William Shakespeare

(26 April 1564 - 23 April 1616 / Warwickshire)

William Shakespeare Poems

401. Shall I Compare Thee To A Summer's Day? (Sonnet 18) 1/20/2003
402. A Fairy Song 1/3/2003
403. All The World's A Stage 1/20/2003

Comments about William Shakespeare

  • AARIF WANI (12/8/2017 11:10:00 PM)

    I LIKE POEMS

    11 person liked.
    5 person did not like.
  • i cant believe it''s not butter (12/8/2017 1:04:00 PM)

    ugg unicorns and butter plus bo boo

  • troll face (12/7/2017 6:23:00 AM)

    boringgggggg ahhhhhhhhh

  • bobbbbyyyy (12/7/2017 6:22:00 AM)

    this was an amazing article thank you

  • john cena (12/4/2017 5:39:00 PM)

    lol bad i hate it kys willi vfttcuctcrt

  • troll face (12/4/2017 5:38:00 PM)

    lol bad i hate it kys willi

  • john cena (12/4/2017 5:35:00 PM)

    boring af: /jbhjhbjnbhj n b hhbbhhbjbhjbhj hj

  • Pynthamil Pavendan (12/3/2017 8:35:00 AM)

    What a talent

  • mac stiles (11/28/2017 9:58:00 AM)

    he is one of the best people who lived in this world and I wished he was immoral always and everyone else too

  • Ashutosh (11/28/2017 4:16:00 AM)

    You are like a superpower to me.
    The world can't see and I don't want to show.
    I live parallely in two universe.
    The one I show
    The another we see.
    It may has shattered me into pieces
    But that is where I find my species.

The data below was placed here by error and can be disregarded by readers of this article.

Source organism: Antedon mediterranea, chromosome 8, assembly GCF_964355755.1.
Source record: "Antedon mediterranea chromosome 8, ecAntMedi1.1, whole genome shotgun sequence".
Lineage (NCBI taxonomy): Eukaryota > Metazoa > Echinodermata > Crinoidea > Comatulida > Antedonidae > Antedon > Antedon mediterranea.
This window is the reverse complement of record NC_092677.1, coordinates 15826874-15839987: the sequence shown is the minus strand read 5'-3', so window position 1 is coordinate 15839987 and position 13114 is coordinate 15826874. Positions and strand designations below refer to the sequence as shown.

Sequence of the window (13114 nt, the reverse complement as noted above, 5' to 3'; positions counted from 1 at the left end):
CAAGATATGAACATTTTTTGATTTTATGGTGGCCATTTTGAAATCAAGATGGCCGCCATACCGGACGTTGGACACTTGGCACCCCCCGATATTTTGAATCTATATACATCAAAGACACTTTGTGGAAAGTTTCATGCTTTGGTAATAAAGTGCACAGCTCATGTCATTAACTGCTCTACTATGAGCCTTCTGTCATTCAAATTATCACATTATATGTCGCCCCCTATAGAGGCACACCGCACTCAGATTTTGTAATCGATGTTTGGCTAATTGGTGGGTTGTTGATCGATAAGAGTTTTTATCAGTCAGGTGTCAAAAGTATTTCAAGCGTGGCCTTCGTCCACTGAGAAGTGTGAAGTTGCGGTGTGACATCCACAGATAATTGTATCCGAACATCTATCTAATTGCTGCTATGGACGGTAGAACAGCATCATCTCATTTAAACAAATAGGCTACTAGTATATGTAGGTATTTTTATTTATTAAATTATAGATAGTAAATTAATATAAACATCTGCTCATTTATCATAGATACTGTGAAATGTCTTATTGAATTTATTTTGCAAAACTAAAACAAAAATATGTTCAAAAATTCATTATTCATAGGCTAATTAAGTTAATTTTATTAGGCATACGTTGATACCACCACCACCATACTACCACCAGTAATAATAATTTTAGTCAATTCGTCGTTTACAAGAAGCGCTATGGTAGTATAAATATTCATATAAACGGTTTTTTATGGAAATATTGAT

Best Poem of William Shakespeare

All The World's A Stage

All the world's a stage,
And all the men and women merely players;
They have their exits and their entrances,
And one man in his time plays many parts,
His acts being seven ages. At first, the infant,
Mewling and puking in the nurse's arms.
Then the whining schoolboy, with his satchel
And shining morning face, creeping like snail
Unwillingly to school. And then the lover,
Sighing like furnace, with a woeful ballad
Made to his mistress' eyebrow. Then a soldier,
Full of strange oaths and bearded like the pard,
Jealous in honor, sudden and quick in ...

Read the full of All The World's A Stage

Sonnet Ci

O truant Muse, what shall be thy amends
For thy neglect of truth in beauty dyed?
Both truth and beauty on my love depends;
So dost thou too, and therein dignified.
Make answer, Muse: wilt thou not haply say
'Truth needs no colour, with his colour fix'd;
Beauty no pencil, beauty's truth to lay;
But best is best, if never intermix'd?'
Because he needs no praise, wilt thou be dumb?

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